Pregnant woman 'blown through air' among injured

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The Independent Online
Last night all but one of the injured had been discharged from Manchester Royal Infirmary.

A pregnant woman, due to give birth in the next few days, was detained in hospital. The woman had a "very lucky escape" after she was thrown 15 feet through the air before landing on a traffic bollard, doctors said yesterday.

Kevin Macway-Jones, consultant in charge of the accident and emergency unit at Manchester Royal Infirmary, said: "She had a very lucky escape. They've all had a lucky escape."

Hospital spokesman Richard Emmott added: "When the woman was admitted she was complaining of abdominal pains after apparently being thrown 15 feet in the air.

"The worry was that she was about to give birth but she is not. Naturally she is highly stressed and worried about the baby and she now needs peace and quiet. Everything regarding the woman's pregnancy is normal. She is shocked and shaken but she has no other injuries.

"It's extremely unlikely that she'll be having her baby in our hospital."

The unnamed woman, who is thought to be in her early 20s, had been shopping with her mother.

A total of 75 victims were taken to the hospital within 45 minutes following the blast at the Arndale Centre one and a half miles away in the city centre.

Mr Macway-Jones said: "As soon as the explosion occurred we were alerted and the major incident procedure was put into action. Staff volunteered to come in and they have done an excellent job.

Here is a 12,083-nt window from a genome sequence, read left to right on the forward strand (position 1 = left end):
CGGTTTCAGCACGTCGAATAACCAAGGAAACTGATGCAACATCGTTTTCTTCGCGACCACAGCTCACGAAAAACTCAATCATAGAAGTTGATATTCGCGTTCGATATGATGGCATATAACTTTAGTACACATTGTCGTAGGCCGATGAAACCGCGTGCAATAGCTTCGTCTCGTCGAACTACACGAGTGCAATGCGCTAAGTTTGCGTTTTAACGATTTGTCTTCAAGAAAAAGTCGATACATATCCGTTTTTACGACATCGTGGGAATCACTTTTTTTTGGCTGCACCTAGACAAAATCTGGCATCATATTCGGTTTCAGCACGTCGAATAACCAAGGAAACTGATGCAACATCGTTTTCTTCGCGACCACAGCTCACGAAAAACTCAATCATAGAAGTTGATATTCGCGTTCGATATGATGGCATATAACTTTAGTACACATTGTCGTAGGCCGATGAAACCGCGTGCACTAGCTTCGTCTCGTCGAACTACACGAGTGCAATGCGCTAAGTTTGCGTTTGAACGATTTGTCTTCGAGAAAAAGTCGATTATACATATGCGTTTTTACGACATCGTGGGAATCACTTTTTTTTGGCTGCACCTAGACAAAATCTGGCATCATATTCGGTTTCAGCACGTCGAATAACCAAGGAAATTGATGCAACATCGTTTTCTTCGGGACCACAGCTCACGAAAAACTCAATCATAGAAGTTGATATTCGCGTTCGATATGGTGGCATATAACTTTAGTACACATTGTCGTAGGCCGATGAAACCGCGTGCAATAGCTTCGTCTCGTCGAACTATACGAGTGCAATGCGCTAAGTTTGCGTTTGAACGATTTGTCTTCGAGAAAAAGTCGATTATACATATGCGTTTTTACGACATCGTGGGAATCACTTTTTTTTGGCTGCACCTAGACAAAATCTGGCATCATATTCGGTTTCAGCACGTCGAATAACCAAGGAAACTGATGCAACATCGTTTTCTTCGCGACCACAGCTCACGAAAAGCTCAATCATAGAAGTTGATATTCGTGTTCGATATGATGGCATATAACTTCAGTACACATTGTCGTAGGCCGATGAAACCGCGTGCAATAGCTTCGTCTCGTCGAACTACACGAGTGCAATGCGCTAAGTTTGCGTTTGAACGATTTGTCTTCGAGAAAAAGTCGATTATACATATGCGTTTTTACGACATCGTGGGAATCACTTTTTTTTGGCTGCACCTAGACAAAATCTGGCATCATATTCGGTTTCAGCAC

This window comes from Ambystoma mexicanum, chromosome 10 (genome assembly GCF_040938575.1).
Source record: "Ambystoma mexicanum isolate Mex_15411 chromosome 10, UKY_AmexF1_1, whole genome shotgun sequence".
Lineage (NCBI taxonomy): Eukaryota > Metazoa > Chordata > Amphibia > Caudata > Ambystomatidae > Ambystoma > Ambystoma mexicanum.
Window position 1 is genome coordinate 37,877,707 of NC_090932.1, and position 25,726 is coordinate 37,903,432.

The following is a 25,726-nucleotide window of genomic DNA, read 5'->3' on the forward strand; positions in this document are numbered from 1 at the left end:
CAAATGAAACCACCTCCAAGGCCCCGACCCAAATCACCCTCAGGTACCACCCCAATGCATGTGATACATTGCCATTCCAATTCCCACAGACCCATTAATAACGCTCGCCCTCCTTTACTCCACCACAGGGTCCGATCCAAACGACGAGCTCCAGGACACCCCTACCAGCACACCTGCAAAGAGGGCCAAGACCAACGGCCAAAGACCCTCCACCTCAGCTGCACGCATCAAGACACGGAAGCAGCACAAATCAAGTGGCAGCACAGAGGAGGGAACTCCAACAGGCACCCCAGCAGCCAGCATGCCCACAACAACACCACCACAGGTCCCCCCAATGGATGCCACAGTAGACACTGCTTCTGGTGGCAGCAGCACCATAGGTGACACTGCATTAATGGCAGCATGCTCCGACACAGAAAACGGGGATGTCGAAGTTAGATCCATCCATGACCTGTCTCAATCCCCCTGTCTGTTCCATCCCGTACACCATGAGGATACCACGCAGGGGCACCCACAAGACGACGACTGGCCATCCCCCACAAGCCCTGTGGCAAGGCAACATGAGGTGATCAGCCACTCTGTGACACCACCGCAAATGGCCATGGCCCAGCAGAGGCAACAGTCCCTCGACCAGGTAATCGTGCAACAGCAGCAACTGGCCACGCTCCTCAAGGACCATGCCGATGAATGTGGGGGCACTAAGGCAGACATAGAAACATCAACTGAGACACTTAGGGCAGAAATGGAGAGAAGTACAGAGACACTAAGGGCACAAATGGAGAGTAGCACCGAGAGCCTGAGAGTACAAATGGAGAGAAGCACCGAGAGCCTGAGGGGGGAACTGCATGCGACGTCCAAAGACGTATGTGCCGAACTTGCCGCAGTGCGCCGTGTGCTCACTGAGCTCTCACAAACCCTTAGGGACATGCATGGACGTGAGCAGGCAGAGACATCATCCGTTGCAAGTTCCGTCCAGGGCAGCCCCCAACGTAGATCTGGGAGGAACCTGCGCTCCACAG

"Most of the injuries were not serious and there were relatively minor lacerations. In general the injuries were not too horrific - they are the kind of injuries we deal with in Manchester every Saturday night."

The Royal Infirmary's orthopedic registrar, Johnathan Borrill, said: "People were all a bit emotional but nobody was really upset. Some were crying and a few were angry at these people who had been trying to kill them."

Mr Borrill said the youngest patient he had treated was a four-month- old boy who had minor cuts to his hands. He said: "From a staff point of view it all went very smoothly. We did what we were trained to do. I'm very surprised that nobody has been killed."

Other casualties were taken to the Hope Hospital in Salford and the North Manchester General.

At one stage doctors at the Royal Infirmary were so worried about the well-being of the unborn child that they prepared to perform an emergency caesarean section. But the mother-to-be calmed down and was taken to the labour ward where she continued her recovery. The pregnant woman's mother also suffered injuries and yesterday was in a neck brace.

Another victim of the bomb, Sylvia Glenn, 44, a store detective at department store Kendals, said: "I remember the last bomb blast so I recognised this as a bomb."

Mrs Gleen, who has worked at Kendals for 17 years, was treated for a perforated eardrum and cuts.

Why do they do it? page 17

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